At that moment, FESINCONSTRANS made a pact with the government of General Fidel Sánchez Hernández and nearly succeeded in forcing the workers to accept the unjustified firings in the steel factory. Luckily for the unionists, the Salvadoran Unitary Union Federation, headed by Salvador Cayetano Carpio, appeared on the scene, supporting them in both a solidarity strike and a successful negotiation process, events that moved the population.
The compadres are found together not only in the Minimum Wage Council, but also in the Superior Labor Council and the Salvadoran Social Security Institute, both of which are also tripartite bodies. They have consistently tagged on to ANEP’s positions in the tripartite dialogues and on other occasions, such as in 2012 when President Funes tried to get the business leaders politically committed to ARENA out of their managerial posts in autonomous government institutions and in 2014 when the Right presented an unconstitutionality appeal against the pensions trust fund during the current government of Sánchez Cerén. Ironically this trust fund was a scheme they themselves had approved to bail out the fiscal problem affecting the ARENA government under then-President Antonio Saca.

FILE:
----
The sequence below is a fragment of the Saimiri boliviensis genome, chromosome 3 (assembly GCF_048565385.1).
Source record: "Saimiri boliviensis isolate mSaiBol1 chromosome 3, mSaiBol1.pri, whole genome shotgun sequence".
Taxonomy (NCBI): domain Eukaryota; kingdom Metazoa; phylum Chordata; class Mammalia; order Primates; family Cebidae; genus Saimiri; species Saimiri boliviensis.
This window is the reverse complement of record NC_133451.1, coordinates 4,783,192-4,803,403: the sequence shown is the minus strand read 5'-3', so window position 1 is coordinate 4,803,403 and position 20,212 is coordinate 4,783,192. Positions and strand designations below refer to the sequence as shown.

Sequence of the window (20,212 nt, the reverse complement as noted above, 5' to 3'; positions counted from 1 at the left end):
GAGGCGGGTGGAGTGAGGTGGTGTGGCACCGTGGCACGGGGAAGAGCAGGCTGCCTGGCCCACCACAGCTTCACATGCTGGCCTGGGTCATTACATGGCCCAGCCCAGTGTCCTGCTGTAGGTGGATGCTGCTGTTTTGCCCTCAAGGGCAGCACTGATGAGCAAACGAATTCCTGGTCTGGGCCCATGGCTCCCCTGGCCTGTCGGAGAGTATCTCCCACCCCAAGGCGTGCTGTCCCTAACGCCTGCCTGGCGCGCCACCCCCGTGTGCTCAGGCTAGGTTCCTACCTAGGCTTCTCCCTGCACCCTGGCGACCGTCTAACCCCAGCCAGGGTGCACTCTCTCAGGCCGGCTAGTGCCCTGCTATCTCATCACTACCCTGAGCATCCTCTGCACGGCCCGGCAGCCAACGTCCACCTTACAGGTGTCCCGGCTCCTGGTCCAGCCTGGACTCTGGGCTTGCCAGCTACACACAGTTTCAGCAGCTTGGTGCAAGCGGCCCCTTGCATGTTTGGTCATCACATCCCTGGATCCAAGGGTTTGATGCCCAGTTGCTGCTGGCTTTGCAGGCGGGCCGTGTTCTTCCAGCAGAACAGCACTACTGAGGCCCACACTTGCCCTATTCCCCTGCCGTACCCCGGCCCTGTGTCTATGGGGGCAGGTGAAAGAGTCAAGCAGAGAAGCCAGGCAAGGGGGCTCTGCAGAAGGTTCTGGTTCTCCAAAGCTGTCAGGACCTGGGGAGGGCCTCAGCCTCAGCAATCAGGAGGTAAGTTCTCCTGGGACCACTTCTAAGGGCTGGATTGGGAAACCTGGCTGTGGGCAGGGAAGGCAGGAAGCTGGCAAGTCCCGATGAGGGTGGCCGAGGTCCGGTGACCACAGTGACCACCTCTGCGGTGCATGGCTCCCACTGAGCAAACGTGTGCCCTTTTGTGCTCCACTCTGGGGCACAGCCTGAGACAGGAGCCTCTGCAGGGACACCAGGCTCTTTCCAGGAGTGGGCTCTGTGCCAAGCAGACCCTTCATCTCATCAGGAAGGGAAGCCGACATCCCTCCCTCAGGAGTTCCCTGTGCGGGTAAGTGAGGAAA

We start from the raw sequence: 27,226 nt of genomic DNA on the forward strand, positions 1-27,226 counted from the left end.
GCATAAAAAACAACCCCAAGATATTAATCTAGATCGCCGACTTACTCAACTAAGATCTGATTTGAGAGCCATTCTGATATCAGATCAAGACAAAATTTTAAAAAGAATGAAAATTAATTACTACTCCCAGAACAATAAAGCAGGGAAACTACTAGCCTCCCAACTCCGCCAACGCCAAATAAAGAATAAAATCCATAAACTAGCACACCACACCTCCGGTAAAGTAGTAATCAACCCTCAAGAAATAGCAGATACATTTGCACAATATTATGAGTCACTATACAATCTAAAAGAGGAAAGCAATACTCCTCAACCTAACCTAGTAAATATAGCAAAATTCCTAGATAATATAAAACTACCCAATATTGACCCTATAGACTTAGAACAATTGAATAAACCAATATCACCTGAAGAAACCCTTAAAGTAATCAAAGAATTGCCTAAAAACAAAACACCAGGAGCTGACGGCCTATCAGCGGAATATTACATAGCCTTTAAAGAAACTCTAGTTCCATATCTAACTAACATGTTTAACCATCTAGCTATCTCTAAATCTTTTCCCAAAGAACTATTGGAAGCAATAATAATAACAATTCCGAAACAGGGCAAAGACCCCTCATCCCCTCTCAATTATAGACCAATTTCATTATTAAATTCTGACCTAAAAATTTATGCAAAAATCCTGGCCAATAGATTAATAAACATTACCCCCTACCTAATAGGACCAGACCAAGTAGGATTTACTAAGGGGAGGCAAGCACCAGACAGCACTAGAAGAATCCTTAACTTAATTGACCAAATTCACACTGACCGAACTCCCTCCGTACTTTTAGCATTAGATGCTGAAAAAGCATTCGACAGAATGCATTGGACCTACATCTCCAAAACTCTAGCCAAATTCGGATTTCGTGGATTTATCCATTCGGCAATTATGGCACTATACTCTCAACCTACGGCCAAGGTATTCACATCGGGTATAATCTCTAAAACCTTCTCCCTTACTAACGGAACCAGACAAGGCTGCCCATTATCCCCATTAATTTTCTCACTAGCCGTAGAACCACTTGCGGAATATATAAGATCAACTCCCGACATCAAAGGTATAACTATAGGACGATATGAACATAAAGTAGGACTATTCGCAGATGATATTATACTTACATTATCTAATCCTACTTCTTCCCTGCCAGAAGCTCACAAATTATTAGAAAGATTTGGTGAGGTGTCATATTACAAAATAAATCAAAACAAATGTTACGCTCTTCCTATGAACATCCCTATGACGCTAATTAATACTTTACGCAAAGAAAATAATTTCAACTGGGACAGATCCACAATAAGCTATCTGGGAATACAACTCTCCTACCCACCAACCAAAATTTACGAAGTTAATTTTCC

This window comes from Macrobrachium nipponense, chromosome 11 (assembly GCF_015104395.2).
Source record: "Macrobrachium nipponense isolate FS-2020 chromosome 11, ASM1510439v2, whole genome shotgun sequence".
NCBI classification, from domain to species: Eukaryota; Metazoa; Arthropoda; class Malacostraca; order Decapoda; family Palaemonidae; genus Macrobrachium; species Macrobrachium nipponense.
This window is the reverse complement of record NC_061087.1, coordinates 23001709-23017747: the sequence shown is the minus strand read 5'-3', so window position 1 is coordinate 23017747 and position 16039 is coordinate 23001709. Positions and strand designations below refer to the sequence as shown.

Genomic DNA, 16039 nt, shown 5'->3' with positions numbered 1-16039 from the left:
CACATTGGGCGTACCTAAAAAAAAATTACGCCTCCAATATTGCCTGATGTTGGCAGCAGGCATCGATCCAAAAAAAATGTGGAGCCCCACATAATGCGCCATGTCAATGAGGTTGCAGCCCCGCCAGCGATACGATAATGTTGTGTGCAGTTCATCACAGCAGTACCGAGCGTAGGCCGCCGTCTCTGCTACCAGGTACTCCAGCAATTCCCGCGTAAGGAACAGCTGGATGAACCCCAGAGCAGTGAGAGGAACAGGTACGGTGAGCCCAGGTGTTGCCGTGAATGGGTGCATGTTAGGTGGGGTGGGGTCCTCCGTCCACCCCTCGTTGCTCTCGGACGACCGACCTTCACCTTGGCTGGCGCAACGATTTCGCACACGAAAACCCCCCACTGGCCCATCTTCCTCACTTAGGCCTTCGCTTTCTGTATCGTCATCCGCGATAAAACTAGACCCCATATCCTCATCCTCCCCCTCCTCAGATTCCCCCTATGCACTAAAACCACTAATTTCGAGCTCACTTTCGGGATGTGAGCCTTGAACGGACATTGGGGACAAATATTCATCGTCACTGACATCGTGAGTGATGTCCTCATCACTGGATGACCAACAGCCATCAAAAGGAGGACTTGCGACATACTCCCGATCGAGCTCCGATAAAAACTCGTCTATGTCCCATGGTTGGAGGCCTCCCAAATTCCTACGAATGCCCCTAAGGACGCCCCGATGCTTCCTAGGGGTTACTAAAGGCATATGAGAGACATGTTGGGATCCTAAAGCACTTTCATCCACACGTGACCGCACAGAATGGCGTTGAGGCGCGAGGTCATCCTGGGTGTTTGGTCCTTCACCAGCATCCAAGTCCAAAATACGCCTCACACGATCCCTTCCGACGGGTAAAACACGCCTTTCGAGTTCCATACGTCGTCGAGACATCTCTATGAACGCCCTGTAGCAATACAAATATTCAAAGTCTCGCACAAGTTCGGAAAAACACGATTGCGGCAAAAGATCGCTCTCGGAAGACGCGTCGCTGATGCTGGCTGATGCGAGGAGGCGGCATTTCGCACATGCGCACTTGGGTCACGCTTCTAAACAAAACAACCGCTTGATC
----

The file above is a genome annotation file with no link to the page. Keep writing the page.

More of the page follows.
According to Maricarmen Molina of the CSTS, “the problem is that the process for electing the labor sector’s representation for the tripartites is neither clear nor transparent.” In addition to the CNSM, the Superior Labor Council and the Salvadoran Social Security Institute, the State has two other bodies in which the labor sector has a joint decision-making role with the government and the business sector: the Salvadoran Institute of Professional Formation and the Low-Income Housing Fund. The voting mechanisms are different in each one, but all guarantee a favorable correlation for the labor representations that hold anti-labor positions. For example, the electoral formula for the CNSM is “One union, one vote,” which means that even the informal sector unions not governed by the minimum wage can vote. Due to a maneuver by the “compadres,” however, the public employee unions, many of them sympathetic to the FMLN, were sidelined.
“Don’t sell out to private enterprise”